Are you also going to work with the NCAA?
We already have a very strong relationship with the NCAA. Ultimately, what we want is for kids to have a consistent policy from the time they are four years old to all the way through their high school, collegiate and adult life. We need to create a culture that respects all athletes and where the well-being of the athlete comes first. We all know that changing culture is not an easy thing, but I think there’s this momentum being built where individuals and organizations understand that the purpose of sport go far beyond wins and losses.

What is your relationship with law enforcement?

We are a “mandatory reporter.” So are all adults within the 47 national governing bodies (NGB). So from a child sexual abuse standpoint, any adult within the NGB, they have to report child abuse or suspected child abuse to their local law enforcement and they must call us. If we get a call directly, we will call law enforcement ourselves. From there, if law enforcement is involved, we work with them. We look at breaches in SafeSport code which goes beyond just breaking the law. An individual’s misconduct may not be breaking a law but it may be breaching SafeSport code.

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What are you focused on in the next five years?

I want the U.S. Center for SafeSport to be the go-to resource for sports organizations at every level to garner training, awareness and education around bullying, harassment, hazing and all sorts of abuse. Period. I want individuals who unfortunately do experience any form of abuse to feel safe to reach out to us through our hotline to talk through their experience and ultimately to then have us act on it by way of investigation if necessary.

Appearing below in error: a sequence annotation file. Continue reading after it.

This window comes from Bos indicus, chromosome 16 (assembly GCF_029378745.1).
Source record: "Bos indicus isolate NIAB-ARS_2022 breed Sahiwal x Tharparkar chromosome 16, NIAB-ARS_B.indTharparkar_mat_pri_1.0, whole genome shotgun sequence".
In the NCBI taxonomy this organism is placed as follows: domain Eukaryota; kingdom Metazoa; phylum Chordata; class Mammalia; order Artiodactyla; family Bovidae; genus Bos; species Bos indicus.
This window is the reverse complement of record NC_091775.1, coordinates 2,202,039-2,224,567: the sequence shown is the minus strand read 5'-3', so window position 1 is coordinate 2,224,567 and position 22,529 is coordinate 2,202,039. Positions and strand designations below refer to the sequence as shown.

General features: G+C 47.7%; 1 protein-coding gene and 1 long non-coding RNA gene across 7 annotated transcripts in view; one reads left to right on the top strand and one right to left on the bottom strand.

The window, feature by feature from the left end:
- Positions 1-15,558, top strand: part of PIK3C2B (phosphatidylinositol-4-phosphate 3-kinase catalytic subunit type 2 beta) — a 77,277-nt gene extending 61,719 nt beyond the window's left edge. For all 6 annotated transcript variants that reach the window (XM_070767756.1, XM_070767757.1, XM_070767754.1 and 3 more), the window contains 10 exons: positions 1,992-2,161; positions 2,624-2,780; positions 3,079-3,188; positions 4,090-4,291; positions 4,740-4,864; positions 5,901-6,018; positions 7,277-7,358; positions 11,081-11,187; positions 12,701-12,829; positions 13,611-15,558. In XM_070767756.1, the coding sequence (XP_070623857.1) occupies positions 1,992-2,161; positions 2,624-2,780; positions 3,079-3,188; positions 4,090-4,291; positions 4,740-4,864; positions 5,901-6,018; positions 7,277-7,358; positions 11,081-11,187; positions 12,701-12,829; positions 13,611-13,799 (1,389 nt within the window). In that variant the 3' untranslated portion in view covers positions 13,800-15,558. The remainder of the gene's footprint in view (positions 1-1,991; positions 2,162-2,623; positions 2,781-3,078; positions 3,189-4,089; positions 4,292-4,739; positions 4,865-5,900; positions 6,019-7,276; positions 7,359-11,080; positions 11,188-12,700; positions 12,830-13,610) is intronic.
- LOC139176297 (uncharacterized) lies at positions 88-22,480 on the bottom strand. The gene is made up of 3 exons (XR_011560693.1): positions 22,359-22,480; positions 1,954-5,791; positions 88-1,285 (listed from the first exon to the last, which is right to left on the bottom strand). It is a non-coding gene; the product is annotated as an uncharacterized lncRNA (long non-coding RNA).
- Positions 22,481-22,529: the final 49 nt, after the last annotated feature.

We’ve seen in the news that many female coaches in the NCAA have been accused of (if not fired for) aggressive conduct, which in some cases would be more acceptable coming from male coaches. Do the trainings at SafeSport address how to handle the differences in gender perception in coaching address?

That’s a great question and one that is difficult to answer. But I would concur with those differing gender perceptions. I think even just determining what is emotional abuse from a coach to a player and defining that is difficult. When is it crossing the line? When are you lifting your athletes up versus being detrimental to their well-being?

Shellie Pfohl and Michelle Obama speak to participants in the “Lets Move” campaign. (AP Photo /Carolyn Kaster)

Name one of your most uplifting female mentors.

Michelle Obama. Being able to work with her on the “Let’s Move Initiative” and as I was directing the president’s council on fitness, sports and nutrition was extremely meaningful. Seeing her navigate the political waters and understand how we truly move our collective mission forward was very uplifting for me.

What’s the best advice Mrs. Obama has ever given you?

Remain fearless. There are always going to be obstacles that have to be overcome. Anything that is worth doing is worth doing well and it’s precisely because there are so many obstacles that it is worth doing. So remain fearless in spite of obstacles.